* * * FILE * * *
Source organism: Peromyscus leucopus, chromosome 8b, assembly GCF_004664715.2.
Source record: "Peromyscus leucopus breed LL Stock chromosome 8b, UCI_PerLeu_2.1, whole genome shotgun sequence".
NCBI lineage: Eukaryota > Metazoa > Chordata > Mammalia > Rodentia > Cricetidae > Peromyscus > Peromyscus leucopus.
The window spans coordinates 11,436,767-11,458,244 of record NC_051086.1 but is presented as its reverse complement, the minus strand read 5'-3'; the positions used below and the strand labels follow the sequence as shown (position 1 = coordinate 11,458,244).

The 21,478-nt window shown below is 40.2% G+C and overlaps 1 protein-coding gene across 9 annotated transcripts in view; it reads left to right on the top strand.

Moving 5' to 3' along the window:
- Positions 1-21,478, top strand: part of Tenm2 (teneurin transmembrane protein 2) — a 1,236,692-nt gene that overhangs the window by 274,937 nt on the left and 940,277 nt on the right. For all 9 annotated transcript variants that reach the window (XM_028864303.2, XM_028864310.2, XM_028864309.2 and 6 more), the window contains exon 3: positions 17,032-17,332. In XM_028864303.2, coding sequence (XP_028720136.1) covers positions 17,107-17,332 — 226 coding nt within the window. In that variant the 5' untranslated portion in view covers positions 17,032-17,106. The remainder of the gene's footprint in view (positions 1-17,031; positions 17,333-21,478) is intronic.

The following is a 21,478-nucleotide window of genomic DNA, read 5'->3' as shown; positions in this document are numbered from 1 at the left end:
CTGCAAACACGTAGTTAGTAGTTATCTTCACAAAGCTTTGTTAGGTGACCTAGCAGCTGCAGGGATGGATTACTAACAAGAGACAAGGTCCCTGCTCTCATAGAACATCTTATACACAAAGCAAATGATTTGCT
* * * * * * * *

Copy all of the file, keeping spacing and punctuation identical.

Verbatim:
Source organism: Peromyscus leucopus, chromosome 8b, assembly GCF_004664715.2.
Source record: "Peromyscus leucopus breed LL Stock chromosome 8b, UCI_PerLeu_2.1, whole genome shotgun sequence".
NCBI lineage: Eukaryota > Metazoa > Chordata > Mammalia > Rodentia > Cricetidae > Peromyscus > Peromyscus leucopus.
The window spans coordinates 11,436,767-11,458,244 of record NC_051086.1 but is presented as its reverse complement, the minus strand read 5'-3'; the positions used below and the strand labels follow the sequence as shown (position 1 = coordinate 11,458,244).

The 21,478-nt window shown below is 40.2% G+C and overlaps 1 protein-coding gene across 9 annotated transcripts in view; it reads left to right on the top strand.

Moving 5' to 3' along the window:
- Positions 1-21,478, top strand: part of Tenm2 (teneurin transmembrane protein 2) — a 1,236,692-nt gene that overhangs the window by 274,937 nt on the left and 940,277 nt on the right. For all 9 annotated transcript variants that reach the window (XM_028864303.2, XM_028864310.2, XM_028864309.2 and 6 more), the window contains exon 3: positions 17,032-17,332. In XM_028864303.2, coding sequence (XP_028720136.1) covers positions 17,107-17,332 — 226 coding nt within the window. In that variant the 5' untranslated portion in view covers positions 17,032-17,106. The remainder of the gene's footprint in view (positions 1-17,031; positions 17,333-21,478) is intronic.

The following is a 21,478-nucleotide window of genomic DNA, read 5'->3' as shown; positions in this document are numbered from 1 at the left end:
CTGCAAACACGTAGTTAGTAGTTATCTTCACAAAGCTTTGTTAGGTGACCTAGCAGCTGCAGGGATGGATTACTAACAAGAGACAAGGTCCCTGCTCTCATAGAACATCTTATACACAAAGCAAATGATTTGCT